When your network conducts a ping test, it measures the amount of time it takes to send a signal from the origin (your game system or computer) to the destination (the server) and back again. The term “ping” refers to the act of testing, but it can also refer to the signal itself, also sometimes called a “ping message”.
[Fun fact: the term “ping” has its origins in World War II, when submarines would send a sonar signal (ping!) and measure the time it took for the signal to reach other submerged vessels and then bounce back to them, thus measuring the distance.]
Most networks send out pings on a regular basis, and the result is measured in milliseconds (ms). You can view this measurement when you test your internet connection speed.
Since a ping test is a test of speed, the lower the number, the better. The lower the number, the faster the ping message travels from your gaming system to the server and back, meaning that your keyboard inputs and button mashing will show on your screen more quickly.
Most gamers agree that for online gaming, a good ping speed will be between 20-40ms, though anything under 100ms is considered acceptable. Some professional gamers will even insist on a ping speed of 10-20ms, where every millisecond counts!
If you are experiencing a consistently high ping after multiple tests, the most common culprit is a bad internet connection. This could be a result of decreased bandwidth, a slow internet speed or even the quality of your internet service provider (ISP). If online gaming is important to you, it’s always a good idea to make sure you have the fastest internet connection possible, and there are plenty of ways to make sure you have the best deal for broadband in your area.
Sometimes a high ping will be a result of the server itself, though most online gaming providers run regular checks to make sure this isn’t an issue. If your game provides multiple options for servers, try choosing one that is geographically closer to you – the signal will obviously take longer if you’re playing on a server on a different continent.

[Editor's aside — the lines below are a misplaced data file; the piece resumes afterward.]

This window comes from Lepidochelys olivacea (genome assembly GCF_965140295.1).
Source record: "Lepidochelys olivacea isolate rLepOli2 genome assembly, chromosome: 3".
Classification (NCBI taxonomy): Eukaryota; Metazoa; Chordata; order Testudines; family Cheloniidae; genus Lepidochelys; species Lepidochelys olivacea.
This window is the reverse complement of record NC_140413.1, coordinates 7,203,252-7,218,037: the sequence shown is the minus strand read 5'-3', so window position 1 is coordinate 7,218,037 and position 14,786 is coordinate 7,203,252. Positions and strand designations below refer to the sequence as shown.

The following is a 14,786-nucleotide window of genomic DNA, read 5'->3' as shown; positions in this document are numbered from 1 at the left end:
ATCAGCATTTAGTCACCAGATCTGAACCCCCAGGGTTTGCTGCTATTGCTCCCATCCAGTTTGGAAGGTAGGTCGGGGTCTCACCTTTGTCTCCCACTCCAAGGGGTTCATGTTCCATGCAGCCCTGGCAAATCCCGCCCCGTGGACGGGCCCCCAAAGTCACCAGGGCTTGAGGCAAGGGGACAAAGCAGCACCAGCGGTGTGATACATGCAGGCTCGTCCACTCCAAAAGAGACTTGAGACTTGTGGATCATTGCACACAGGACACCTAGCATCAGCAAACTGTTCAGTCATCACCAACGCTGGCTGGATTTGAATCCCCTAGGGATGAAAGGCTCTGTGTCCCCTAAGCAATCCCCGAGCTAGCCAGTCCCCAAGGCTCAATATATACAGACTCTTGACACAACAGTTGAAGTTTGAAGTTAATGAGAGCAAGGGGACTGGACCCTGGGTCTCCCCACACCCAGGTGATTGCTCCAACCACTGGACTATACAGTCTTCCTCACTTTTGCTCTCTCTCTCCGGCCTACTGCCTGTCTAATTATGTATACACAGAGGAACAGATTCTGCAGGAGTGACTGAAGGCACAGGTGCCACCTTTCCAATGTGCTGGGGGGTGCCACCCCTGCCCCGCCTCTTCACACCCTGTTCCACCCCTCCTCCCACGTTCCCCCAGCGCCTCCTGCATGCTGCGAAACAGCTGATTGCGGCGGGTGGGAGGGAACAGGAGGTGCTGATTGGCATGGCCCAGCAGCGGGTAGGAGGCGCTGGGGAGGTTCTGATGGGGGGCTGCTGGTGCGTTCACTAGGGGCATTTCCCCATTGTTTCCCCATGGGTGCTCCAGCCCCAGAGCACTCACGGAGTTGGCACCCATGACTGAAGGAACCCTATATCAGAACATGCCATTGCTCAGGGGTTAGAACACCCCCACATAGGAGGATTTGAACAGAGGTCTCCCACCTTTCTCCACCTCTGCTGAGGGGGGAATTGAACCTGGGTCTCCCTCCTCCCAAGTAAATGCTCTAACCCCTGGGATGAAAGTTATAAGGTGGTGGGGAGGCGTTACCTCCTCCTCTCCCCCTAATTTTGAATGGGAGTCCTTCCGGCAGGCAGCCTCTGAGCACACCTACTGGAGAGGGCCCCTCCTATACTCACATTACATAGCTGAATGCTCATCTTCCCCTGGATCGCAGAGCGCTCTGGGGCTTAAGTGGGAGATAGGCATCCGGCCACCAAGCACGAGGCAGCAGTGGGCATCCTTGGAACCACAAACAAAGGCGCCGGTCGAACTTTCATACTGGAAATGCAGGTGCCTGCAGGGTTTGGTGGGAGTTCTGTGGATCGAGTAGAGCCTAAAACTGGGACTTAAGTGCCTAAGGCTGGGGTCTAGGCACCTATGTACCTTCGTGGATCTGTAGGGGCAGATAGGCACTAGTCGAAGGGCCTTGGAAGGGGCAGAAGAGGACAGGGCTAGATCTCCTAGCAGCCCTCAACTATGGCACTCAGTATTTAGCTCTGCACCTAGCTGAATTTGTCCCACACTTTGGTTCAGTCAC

Also, if you’re playing on a computer, your security settings can cause a high ping if you have certain firewalls set up. Firewalls that monitor web traffic are especially troublesome since they end up checking every piece of information that comes to your system. This is particularly true for Windows PCs, which have their own firewalls, as well as anti-virus software.
In addition to checking that your broadband provider is the best option for you, an easy fix is to use an ethernet cable. A wired connection will improve gameplay and will also remove competition when it comes to others in your household using the same Wi-Fi network as you.
The type of internet connection you have can also be significant if you’re experiencing lag whilst gaming. Usually, cable and fibre internet providers are the best choices when it comes to getting speeds fast enough for online gaming.
If you’re running anti-virus software, or if you’re on a Windows PC, you can remove the firewall issue by making your game an exception within the firewall setting. However, please be aware that you are taking a risk as it technically makes your game vulnerable to exposure.
In addition to ping and lag, latency also tends to come up often when figuring out ways to improve your internet speed for gaming. Latency refers to the quality of the internet connection within your network. When you conduct a ping test, what you’re measuring is the latency.
If you think of it like electricity in a circuit, there’s a connection between a battery and a light bulb. The ping is the electrical current that is being sent from the battery and back, and the latency is the conductivity of the wire, or in other words, how fast the current is. You can measure this conductivity, just like you can measure latency. And just like ping, latency is measured in milliseconds.
A high latency results in lag. The higher a network’s latency is, the slower the speed, and the longer it will take for those signals to be sent from your system to the server and back. That means that your ping rate will be higher, and delay is inevitable. Low latency means that your signal will travel faster, and you will have a lower ping rate.
Similar to the ping rate, a latency of between 20-40ms is considered optimal, 40-60ms is considered good, and anything up to 100ms is generally acceptable. If you can measure latency and it appears to be over 100ms, there may be an issue with your network connection.